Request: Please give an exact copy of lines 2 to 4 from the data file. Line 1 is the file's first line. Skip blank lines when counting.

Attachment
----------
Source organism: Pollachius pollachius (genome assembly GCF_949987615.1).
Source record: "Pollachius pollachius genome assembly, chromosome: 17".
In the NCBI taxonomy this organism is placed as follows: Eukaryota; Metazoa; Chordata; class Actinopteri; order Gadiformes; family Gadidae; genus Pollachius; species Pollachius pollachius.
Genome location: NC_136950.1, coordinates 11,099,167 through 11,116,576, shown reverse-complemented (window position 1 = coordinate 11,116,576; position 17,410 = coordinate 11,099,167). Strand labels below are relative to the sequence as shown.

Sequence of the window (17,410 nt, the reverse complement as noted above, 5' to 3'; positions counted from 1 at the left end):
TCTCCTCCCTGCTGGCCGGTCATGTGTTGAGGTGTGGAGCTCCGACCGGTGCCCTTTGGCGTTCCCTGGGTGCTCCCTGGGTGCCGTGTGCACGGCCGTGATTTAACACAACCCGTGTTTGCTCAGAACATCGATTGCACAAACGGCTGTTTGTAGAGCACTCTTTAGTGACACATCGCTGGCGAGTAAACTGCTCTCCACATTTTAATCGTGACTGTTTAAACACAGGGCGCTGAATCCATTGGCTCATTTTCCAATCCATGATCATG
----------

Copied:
Source record: "Pollachius pollachius genome assembly, chromosome: 17".
In the NCBI taxonomy this organism is placed as follows: Eukaryota; Metazoa; Chordata; class Actinopteri; order Gadiformes; family Gadidae; genus Pollachius; species Pollachius pollachius.
Genome location: NC_136950.1, coordinates 11,099,167 through 11,116,576, shown reverse-complemented (window position 1 = coordinate 11,116,576; position 17,410 = coordinate 11,099,167). Strand labels below are relative to the sequence as shown.